If the NFL lets Dan Snyder take the wheel of Washington's name change, it's asking for trouble

When the announcement finally came on Monday that the NFL’s Washington franchise was eliminating its long-lamented “Redskins” nickname and logo, it came in exactly the kind of petty fashion we have come to expect from team owner Dan Snyder.

It was billed a “retirement” rather than a termination.

In two separate sentences, the announcement accurately reflected the precise order of Snyder’s priorities in the change, promising to lean into the team’s “sponsors, fans and community.”

And in what should be interpreted as one last middle finger to those who have criticized the nickname and logo for so long, the message was delivered on “Redskins” letterhead — emblazoned with the same logo the team has been effectively leveraged into removing.

All of this begs a question that should be pointed directly to the NFL: Do you really expect this franchise to move swiftly and expeditiously through this name change? If the answer is yes, this is setting up for disappointment. Because the league really can’t trust Snyder to do this in a seamless fashion. Not after years of ignoring pleas until those pleas became threats and the threats involved money.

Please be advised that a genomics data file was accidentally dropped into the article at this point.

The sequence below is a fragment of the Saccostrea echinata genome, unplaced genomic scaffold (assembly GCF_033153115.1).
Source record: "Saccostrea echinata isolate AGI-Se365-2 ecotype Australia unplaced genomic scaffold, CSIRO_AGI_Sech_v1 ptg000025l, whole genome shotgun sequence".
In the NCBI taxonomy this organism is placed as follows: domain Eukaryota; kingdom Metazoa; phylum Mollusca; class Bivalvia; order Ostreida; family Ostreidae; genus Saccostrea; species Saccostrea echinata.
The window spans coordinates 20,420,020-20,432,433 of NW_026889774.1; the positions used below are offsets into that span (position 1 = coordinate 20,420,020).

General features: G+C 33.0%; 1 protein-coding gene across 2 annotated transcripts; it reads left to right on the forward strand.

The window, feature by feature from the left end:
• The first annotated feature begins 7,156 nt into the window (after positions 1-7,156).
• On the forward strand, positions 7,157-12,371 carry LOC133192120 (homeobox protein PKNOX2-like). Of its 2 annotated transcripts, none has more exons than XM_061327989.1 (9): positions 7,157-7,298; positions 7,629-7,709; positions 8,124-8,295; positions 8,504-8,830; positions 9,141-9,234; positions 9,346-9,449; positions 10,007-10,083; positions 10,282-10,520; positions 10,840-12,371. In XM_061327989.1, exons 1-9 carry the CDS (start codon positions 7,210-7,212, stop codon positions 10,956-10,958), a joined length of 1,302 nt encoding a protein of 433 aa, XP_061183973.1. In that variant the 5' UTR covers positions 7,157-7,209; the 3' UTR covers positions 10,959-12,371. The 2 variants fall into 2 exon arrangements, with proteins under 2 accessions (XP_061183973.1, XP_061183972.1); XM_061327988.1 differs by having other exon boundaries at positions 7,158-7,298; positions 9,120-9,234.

That’s precisely why the league needs to start making its own moves to distance itself from the “Redskins” brand immediately. Which it still hadn’t done on Monday, despite multiple sources from NFL franchises telling Yahoo Sports over the weekend that a change was coming soon. So much so that individuals from the league’s marketing office had begun encouraging platforms to prepare for a scrubbing of the Redskins logo and nickname.